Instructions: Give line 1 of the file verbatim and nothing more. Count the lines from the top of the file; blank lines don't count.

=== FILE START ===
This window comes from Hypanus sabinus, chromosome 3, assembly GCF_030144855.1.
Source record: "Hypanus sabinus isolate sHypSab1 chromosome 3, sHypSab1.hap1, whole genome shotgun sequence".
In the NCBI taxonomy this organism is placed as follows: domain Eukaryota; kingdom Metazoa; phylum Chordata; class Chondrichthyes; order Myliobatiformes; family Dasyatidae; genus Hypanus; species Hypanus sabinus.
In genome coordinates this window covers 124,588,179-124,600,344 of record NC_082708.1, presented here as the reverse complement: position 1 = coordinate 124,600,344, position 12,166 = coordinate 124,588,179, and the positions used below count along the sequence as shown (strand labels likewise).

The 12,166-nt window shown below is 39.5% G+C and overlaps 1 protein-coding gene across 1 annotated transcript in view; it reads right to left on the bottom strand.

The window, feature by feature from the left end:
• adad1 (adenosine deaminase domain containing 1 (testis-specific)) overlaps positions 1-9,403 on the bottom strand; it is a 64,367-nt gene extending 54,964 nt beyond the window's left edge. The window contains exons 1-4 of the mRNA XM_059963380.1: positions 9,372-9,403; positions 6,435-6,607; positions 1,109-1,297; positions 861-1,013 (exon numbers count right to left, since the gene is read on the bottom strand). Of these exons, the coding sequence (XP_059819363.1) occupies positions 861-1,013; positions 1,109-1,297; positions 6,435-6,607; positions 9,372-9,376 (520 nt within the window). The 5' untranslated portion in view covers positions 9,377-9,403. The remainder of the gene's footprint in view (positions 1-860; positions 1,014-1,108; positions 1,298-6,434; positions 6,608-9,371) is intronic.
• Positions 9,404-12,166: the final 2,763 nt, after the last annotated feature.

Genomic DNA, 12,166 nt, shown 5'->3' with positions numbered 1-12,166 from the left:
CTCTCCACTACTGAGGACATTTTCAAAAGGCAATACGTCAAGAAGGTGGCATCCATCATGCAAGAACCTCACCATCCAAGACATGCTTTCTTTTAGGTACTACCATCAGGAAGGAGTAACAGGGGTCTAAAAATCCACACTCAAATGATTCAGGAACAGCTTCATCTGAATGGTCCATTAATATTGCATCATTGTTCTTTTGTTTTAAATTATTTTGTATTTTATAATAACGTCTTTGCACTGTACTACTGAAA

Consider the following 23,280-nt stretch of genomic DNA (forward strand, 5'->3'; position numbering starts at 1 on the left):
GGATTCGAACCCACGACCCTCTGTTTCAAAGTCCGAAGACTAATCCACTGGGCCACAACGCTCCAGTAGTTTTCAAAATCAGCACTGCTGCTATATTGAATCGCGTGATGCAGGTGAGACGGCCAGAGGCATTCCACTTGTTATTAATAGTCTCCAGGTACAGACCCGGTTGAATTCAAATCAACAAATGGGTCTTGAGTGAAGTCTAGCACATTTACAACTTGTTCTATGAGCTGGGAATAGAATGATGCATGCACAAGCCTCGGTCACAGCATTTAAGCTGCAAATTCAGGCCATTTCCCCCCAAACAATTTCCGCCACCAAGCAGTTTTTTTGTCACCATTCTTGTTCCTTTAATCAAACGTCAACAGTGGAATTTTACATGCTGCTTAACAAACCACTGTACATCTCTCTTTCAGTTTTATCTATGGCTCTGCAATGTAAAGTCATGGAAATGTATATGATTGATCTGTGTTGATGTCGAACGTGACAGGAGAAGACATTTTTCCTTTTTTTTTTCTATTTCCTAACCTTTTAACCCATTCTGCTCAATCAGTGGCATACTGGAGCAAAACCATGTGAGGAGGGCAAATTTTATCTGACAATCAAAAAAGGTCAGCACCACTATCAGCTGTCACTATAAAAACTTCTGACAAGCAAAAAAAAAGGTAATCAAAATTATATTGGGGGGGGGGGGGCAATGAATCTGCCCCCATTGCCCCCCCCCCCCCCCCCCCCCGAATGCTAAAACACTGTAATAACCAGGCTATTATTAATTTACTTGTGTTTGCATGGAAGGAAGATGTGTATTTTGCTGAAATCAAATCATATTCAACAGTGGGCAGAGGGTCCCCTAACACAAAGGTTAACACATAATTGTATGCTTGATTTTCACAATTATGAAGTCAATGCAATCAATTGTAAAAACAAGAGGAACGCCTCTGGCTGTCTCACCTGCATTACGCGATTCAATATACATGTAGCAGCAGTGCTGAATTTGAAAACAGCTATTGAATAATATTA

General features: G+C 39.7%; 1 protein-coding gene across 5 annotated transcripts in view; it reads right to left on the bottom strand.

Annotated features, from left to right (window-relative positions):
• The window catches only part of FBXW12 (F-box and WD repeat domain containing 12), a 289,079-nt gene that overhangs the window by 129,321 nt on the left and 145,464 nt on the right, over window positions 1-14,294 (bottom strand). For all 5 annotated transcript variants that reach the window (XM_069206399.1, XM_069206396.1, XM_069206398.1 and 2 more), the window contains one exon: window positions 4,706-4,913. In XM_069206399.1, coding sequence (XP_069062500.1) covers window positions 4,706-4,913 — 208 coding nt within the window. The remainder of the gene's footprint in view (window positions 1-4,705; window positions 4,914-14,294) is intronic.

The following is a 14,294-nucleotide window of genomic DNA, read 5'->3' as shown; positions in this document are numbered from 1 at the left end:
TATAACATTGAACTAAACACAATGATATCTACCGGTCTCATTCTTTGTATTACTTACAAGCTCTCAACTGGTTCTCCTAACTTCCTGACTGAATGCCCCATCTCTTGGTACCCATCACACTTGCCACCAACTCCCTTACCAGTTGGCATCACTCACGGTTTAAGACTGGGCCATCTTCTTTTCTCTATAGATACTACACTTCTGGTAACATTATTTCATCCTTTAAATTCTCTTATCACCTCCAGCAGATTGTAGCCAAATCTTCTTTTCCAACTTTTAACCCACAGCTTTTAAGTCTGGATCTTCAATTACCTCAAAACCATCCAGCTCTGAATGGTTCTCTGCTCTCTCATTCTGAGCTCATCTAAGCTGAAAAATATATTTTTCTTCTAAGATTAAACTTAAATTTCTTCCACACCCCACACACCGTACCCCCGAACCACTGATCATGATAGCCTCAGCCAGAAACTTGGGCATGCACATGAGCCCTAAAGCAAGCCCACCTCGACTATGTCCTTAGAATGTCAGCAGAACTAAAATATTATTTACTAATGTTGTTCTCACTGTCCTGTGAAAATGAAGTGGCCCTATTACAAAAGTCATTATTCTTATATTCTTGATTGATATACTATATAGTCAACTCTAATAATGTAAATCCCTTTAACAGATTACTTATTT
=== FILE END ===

This window comes from Hypanus sabinus, chromosome 3, assembly GCF_030144855.1.